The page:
Comment on Kautsky's Letter

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V. I. Lenin


    K. Kautsky has realised (at last!) that the Tyszka group of "Tyszka" and Rosa Luxemburg does not represent the Polish Social-Democratic workers and that the Warsaw and Lodz organisations have to be reckoned with.

    It is a good thing that he has at last understood facts which have been known to Russian Marxist workers for years. But the very fact that for years Rosa L. and Tyszka could pass off a fiction for reality shows how deplorably misinformed are the German Social-Democrats, including Kautsky! <"p63a">

    Kautsky reveals still greater ignorance of the subject when he writes that "as far as he knows" the Polish Socialist Party "Left wing" split away from the P.S.P. "Right wing"[47] in order to take a fully Social-Democratic stand.

    It is well known -- one may say here -- that this time Kautsky does not at all know what he is writing about. Our readers should make themselves familiar with at least the article by Henryk Kamienski "From Nationalism to Liquidationism" (Prosveshcheniye No. 10). The author of this article is a Pole and knows what he is writing about. From this article our readers will see that the P.S.P. Left wing is not Social-Democratic at all. Besides, it would be ridiculous to think that people who desire to take a fully Social-Democratic stand, and are capable of doing so, would retain "their own" programme and the title of a non-Social Democratic party.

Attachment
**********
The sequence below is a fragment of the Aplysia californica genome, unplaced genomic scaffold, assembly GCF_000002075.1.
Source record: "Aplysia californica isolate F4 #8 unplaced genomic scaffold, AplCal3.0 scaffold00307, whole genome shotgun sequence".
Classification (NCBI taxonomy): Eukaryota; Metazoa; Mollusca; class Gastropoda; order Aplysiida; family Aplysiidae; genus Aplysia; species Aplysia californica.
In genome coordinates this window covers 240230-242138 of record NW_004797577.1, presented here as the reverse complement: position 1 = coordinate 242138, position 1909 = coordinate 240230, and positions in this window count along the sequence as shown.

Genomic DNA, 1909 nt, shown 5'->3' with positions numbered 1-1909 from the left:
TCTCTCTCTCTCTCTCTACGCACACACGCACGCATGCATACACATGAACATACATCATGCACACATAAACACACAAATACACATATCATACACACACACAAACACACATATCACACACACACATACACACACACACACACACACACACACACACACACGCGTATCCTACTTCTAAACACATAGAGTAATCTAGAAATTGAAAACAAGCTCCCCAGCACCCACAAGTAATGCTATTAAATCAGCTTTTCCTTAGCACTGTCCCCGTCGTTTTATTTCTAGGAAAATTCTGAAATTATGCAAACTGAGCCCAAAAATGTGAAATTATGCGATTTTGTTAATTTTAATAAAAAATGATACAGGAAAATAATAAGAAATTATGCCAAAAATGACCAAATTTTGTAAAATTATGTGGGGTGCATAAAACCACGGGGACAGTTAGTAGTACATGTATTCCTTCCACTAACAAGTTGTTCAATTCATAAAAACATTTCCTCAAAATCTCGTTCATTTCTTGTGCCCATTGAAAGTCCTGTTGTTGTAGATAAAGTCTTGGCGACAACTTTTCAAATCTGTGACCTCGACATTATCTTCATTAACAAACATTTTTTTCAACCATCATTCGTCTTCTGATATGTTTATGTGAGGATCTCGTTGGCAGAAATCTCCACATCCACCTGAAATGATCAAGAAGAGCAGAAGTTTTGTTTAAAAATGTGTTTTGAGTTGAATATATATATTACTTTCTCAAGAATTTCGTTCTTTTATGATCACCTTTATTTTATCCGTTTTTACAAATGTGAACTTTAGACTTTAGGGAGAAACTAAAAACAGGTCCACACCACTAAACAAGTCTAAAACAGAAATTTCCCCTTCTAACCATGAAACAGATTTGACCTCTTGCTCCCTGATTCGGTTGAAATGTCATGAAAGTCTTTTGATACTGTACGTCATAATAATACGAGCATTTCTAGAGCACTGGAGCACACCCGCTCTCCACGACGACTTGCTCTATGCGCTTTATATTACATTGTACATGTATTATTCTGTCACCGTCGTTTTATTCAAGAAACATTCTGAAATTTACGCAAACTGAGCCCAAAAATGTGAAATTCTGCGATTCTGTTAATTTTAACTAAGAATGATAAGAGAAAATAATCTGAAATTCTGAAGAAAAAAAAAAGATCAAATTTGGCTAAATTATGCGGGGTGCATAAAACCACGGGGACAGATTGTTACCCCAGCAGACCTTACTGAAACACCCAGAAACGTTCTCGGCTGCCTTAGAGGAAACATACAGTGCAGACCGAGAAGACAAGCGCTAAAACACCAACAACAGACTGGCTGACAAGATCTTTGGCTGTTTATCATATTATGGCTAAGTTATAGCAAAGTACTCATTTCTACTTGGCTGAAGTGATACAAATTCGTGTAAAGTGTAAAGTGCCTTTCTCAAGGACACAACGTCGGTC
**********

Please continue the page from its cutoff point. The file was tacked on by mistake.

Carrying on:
The forthcoming "exchange of opinions" among all Social-Democratic groups in Russia and Poland through the medium of the Executive Committee of the International Socialist Bureau will reveal Kautsky's error and show that none

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of the Polish Social-Democrats regard, nor can regard, the P.S.P. Left wing as a<"p64"> Social-Democratic Party.

    We would add that Kautsky says nothing to repudiate (although he wrote in Vorwärts [48]) the report of his statement made in this very Vorwärts that "the old Party has disappeared" in Russia. The forthcoming "exchange of opinions" will also expose this monstrous blunder of Kautsky's.


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  <"en46">[46] This paragraph is a comment on Kautsky's letter published in Vorwärts, the central organ of the German Social-Democrats No. 339, December 24, 1913 (new style), dealing with the report of the meeting of the International Socialist Bureau and reprinted in Russian in the newspaper Proletarskaya Pravda, issue No. 12 December 20, 1913 (old style). Kautsky's letter was a reply to Rosa Luxemburg's letter to Vorwärts.    [p. 63]

  <"en47">[47] See Note 15.

[Note 15: The Polish Socialist Party (Polska Partia Socjalistyczna ) -- a reformist nationalist organisation founded in 1892. Adopting the slogan of struggle for an independent Poland, the P.S.P. under Pilsudski and his adherents, carried on separatist nationalist propaganda among the Polish workers, whom they tried to divert from the joint struggle with the Russian workers against the autocracy and capitalism. Throughout the history of the P.S.P. Left-wing groups kept springing up within the party, as a result of the activities of the rank-and-file workers. Some of these groups eventually joined the revolutionary wing of the Polish working-class movement.
    In 1906 the party split up into the P.S.P. Left-wing and the Right, chauvinist wing (the so-called "revolutionary faction") Under the influence of the Bolsheviks and the Social-Democratic Party of Poland and Lithuania, the Left wing gradually adopted a consistent revolutionary stand.